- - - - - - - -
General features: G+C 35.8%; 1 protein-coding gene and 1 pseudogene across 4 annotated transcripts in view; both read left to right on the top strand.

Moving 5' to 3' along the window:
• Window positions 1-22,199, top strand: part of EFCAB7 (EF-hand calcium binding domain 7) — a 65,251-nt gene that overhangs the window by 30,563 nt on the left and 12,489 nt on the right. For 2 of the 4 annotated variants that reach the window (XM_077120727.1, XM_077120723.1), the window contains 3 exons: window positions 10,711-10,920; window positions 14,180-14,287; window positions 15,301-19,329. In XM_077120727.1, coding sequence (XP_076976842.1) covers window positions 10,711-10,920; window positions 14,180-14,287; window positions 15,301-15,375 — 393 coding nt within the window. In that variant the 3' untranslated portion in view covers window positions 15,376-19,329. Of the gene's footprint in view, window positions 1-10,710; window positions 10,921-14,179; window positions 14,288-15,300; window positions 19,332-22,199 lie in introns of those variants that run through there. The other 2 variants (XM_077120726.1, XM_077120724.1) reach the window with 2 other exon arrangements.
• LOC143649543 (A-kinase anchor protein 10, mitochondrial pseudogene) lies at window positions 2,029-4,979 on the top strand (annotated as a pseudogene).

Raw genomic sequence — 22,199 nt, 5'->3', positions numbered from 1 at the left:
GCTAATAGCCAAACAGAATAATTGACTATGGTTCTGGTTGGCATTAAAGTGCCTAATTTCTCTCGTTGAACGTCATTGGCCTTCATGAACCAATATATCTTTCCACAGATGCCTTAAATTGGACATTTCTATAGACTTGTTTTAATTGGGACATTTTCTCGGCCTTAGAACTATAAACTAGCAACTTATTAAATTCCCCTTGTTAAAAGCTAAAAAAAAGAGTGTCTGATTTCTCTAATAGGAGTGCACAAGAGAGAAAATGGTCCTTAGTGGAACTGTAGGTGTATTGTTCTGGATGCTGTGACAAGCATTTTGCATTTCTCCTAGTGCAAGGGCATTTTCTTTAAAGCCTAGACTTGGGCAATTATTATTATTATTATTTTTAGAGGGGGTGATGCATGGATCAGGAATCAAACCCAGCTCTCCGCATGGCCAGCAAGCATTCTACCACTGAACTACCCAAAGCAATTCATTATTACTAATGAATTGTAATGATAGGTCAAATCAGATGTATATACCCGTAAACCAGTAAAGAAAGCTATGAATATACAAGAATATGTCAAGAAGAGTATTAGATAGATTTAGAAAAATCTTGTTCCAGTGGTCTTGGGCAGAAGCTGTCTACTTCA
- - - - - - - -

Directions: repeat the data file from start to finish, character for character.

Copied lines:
General features: G+C 35.8%; 1 protein-coding gene and 1 pseudogene across 4 annotated transcripts in view; both read left to right on the top strand.

Moving 5' to 3' along the window:
• Window positions 1-22,199, top strand: part of EFCAB7 (EF-hand calcium binding domain 7) — a 65,251-nt gene that overhangs the window by 30,563 nt on the left and 12,489 nt on the right. For 2 of the 4 annotated variants that reach the window (XM_077120727.1, XM_077120723.1), the window contains 3 exons: window positions 10,711-10,920; window positions 14,180-14,287; window positions 15,301-19,329. In XM_077120727.1, coding sequence (XP_076976842.1) covers window positions 10,711-10,920; window positions 14,180-14,287; window positions 15,301-15,375 — 393 coding nt within the window. In that variant the 3' untranslated portion in view covers window positions 15,376-19,329. Of the gene's footprint in view, window positions 1-10,710; window positions 10,921-14,179; window positions 14,288-15,300; window positions 19,332-22,199 lie in introns of those variants that run through there. The other 2 variants (XM_077120726.1, XM_077120724.1) reach the window with 2 other exon arrangements.
• LOC143649543 (A-kinase anchor protein 10, mitochondrial pseudogene) lies at window positions 2,029-4,979 on the top strand (annotated as a pseudogene).

Raw genomic sequence — 22,199 nt, 5'->3', positions numbered from 1 at the left:
GCTAATAGCCAAACAGAATAATTGACTATGGTTCTGGTTGGCATTAAAGTGCCTAATTTCTCTCGTTGAACGTCATTGGCCTTCATGAACCAATATATCTTTCCACAGATGCCTTAAATTGGACATTTCTATAGACTTGTTTTAATTGGGACATTTTCTCGGCCTTAGAACTATAAACTAGCAACTTATTAAATTCCCCTTGTTAAAAGCTAAAAAAAAGAGTGTCTGATTTCTCTAATAGGAGTGCACAAGAGAGAAAATGGTCCTTAGTGGAACTGTAGGTGTATTGTTCTGGATGCTGTGACAAGCATTTTGCATTTCTCCTAGTGCAAGGGCATTTTCTTTAAAGCCTAGACTTGGGCAATTATTATTATTATTATTTTTAGAGGGGGTGATGCATGGATCAGGAATCAAACCCAGCTCTCCGCATGGCCAGCAAGCATTCTACCACTGAACTACCCAAAGCAATTCATTATTACTAATGAATTGTAATGATAGGTCAAATCAGATGTATATACCCGTAAACCAGTAAAGAAAGCTATGAATATACAAGAATATGTCAAGAAGAGTATTAGATAGATTTAGAAAAATCTTGTTCCAGTGGTCTTGGGCAGAAGCTGTCTACTTCA